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August 12, 2003

 


CORN AND SOYBEAN CROP ESTIMATES NOT AS LARGE AS EXPECTED

The USDA's August Crop Production report estimated the 2003 U.S. corn crop potential at 10.064 billion bushels, 1.056 billion larger than the 2002 crop, but about 200 million less than generally expected. The 2003 soybean crop is estimated at 2.862 billion bushels, about 130 million larger than the 2002 crop, but 80 million below the average trade guess.

The corn crop estimate reflects a national average record yield of 139.9 bushels per acre, 1.3 bushels above the previous record of 1994 and 9.9 bushels higher than the 2002 average. Of the major corn producing states, the highest yields are expected in Iowa (158), Minnesota (156), and Illinois (154). Large year-over-year increases in average yields are expected in Indiana and Ohio.

The August production estimate is 13 million bushels larger than the record crop of 1994 and is expected to be met with good demand. Processing use of corn during the 2003-04 marketing year is projected at 2.475 billion bushels, 165 million larger than the estimate for the current year. Feed and residual use is expected to be down 75 million bushels, but will be supported by a small sorghum crop. Exports are projected to increase by 200 million bushels during the year ahead due to an anticipation of smaller Chinese exports.

U.S. corn consumed for all purposes during the 2003-04 marketing year is projected at 9.9 billion bushels, leaving year ending stocks of only 1.184 billion bushels. The projection of year ending (September 1, 2004) stocks is only 175 million larger than the projection of stocks at the beginning of the year. The USDA projects the 2003-04 marketing year average farm price in a range of $2.00 to $2.40, $.10 higher than last month's projection. The average for the current year (ending August 31, 2003) will be near $2.30.

The August soybean production estimate is about 30 million bushels less than the record crop of 2001. At 39.4 bushels per acre, the U.S. average yield projection is 1.6 bushels above the 2002 average, 0.2 bushels below the 2001 average, and 2 bushels below the 1994 record. The highest average yields are expected in Iowa (46) and Wisconsin (45). Illinois, Indiana, and Minnesota are expected to average 43 bushels per acre.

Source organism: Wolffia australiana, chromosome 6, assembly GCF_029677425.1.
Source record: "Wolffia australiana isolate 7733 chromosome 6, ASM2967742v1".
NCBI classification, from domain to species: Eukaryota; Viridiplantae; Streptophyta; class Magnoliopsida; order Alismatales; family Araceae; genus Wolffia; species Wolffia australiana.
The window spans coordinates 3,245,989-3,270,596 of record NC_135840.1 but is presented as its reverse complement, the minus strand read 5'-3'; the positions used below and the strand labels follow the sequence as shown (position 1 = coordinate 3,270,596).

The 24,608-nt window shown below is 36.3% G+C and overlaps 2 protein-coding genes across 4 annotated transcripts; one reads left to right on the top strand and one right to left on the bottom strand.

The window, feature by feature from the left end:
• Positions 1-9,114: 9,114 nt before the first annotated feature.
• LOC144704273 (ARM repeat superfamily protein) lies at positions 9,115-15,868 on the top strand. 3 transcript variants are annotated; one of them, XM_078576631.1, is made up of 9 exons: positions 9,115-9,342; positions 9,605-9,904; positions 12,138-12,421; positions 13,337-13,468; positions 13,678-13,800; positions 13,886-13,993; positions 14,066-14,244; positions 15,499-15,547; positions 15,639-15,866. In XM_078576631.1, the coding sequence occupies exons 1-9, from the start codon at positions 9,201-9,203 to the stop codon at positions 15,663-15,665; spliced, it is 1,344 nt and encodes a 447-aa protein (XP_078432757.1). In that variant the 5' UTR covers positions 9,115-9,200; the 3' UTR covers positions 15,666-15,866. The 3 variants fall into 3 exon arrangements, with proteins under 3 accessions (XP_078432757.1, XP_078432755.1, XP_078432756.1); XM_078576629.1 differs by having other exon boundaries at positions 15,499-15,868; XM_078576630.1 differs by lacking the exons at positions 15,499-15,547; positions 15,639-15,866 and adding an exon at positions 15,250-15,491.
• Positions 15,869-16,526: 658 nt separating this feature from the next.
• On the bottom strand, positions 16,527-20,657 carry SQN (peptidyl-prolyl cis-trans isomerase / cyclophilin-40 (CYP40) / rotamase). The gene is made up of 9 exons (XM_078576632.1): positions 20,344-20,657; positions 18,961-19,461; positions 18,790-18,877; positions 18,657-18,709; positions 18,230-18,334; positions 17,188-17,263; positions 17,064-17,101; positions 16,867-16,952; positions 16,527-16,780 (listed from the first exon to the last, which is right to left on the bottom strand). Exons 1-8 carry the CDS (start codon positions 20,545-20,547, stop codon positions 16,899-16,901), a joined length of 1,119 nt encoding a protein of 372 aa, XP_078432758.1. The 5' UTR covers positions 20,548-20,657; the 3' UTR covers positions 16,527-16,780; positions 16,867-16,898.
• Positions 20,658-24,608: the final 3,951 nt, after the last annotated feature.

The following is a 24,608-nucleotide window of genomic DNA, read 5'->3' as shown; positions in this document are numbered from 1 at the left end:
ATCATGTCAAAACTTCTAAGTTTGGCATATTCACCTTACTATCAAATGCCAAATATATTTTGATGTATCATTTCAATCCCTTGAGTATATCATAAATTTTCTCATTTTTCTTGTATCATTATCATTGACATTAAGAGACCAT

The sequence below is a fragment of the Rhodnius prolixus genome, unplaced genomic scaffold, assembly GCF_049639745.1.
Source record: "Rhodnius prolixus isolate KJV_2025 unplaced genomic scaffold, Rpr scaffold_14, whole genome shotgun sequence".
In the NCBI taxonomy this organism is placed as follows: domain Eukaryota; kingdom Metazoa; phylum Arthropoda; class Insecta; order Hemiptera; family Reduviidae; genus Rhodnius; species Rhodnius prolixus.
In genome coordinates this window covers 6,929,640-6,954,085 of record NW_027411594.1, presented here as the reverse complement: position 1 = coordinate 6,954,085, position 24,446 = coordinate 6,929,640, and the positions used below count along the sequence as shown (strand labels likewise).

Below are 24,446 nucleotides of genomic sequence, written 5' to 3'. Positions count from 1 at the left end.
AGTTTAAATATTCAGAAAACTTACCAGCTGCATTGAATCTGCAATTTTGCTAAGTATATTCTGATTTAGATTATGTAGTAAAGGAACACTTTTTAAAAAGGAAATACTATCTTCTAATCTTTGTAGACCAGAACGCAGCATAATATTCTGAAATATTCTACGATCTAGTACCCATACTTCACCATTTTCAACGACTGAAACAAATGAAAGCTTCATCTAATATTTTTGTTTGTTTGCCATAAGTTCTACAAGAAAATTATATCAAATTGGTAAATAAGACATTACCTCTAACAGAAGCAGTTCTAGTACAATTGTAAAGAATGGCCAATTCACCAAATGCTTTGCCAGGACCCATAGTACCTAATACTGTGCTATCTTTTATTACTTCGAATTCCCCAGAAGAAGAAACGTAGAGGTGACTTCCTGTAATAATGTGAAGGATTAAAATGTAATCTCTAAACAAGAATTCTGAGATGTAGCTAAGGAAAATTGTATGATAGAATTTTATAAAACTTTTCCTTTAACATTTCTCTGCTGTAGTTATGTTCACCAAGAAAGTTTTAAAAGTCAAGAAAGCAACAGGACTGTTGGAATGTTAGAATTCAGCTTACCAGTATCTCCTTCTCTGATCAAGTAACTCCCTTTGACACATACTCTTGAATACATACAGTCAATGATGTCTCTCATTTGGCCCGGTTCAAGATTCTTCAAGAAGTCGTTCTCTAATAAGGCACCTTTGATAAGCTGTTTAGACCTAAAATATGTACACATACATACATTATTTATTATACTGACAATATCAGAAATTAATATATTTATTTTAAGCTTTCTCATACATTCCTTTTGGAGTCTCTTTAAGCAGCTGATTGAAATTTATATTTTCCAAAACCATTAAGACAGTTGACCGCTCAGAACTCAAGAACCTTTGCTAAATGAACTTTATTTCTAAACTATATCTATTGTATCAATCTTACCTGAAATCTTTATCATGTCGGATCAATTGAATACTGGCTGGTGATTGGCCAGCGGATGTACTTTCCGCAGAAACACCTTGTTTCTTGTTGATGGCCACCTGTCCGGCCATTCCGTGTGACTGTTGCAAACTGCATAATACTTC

The USDA projects a 15 million bushel increase in the domestic crush of soybeans and a 40 million bushel reduction in exports during the 2003-04 marketing year. World trade of soybeans is expected to grow during the year ahead, but South America is expected to get a larger share of the market as production is projected to expand another 6 percent in 2004. Stocks of U.S. soybeans are expected to grow from 145 million on September 1, 2003 to 220 million on September 1, 2004. The USDA projects the 2003-04 marketing year average farm price in a range of $4.55 to $5.55, $.20 above last month's projection. The average for the current year will be near $5.50.

The 2003 U.S. wheat crop is now estimated at 2.292 billion bushels, 676 million larger than the 2002 crop, but nearly 20 million smaller than the July projection. The big change from last month, however, came in the export projection. U.S. wheat exports for the current year are projected at 1.05 billion bushels, 75 million above the July projection, nearly 200 million above 2002-03 exports, and the largest since 2000-01. Large U.S. exports are expected to be generated by smaller crops in Europe, India, China, and the former Soviet Union. Larger crops are expected in Argentina, Australia, and Canada. Wheat production outside of the U.S. is expected to be 6.2 percent smaller than the 2002-03 crop, 2 percent smaller than projected last month, and 10 percent smaller than the record production of 1997-98.

The USDA projects the 2003-04 marketing year average farm price of wheat in a range of $3.10 to $3.70. That is $.30 above last month's projection and compares to the $3.56 average of last year.

Corn and soybean prices for harvest delivery moved back above the loan rate following the smaller than expected production estimates. The price increase provides an opportunity for producers to price more of the 2003 crop and reduces the odds of large loan deficiency payments for that crop. At the mid-point of the USDA's price projections, counter cyclical payments would be made for both the corn and soybean crops.

The questions now focus on which direction, and by how much, will the crop estimates change? In the large crop year of 1994, the corn crop was significantly larger than the August estimate. However, in the large crop year of 2000, the crop was much smaller than the August estimate. For large crop years for soybeans, the crop exceeded the August estimate in 1994, was smaller than the August estimate in 2000, and about equaled the August estimate in 2001.


Issued by Darrel Good
Extension Economist
University of Illinois

  

Department of Agricultural and Consumer Economics    College of Agricultural, Consumer and Environmental Sciences
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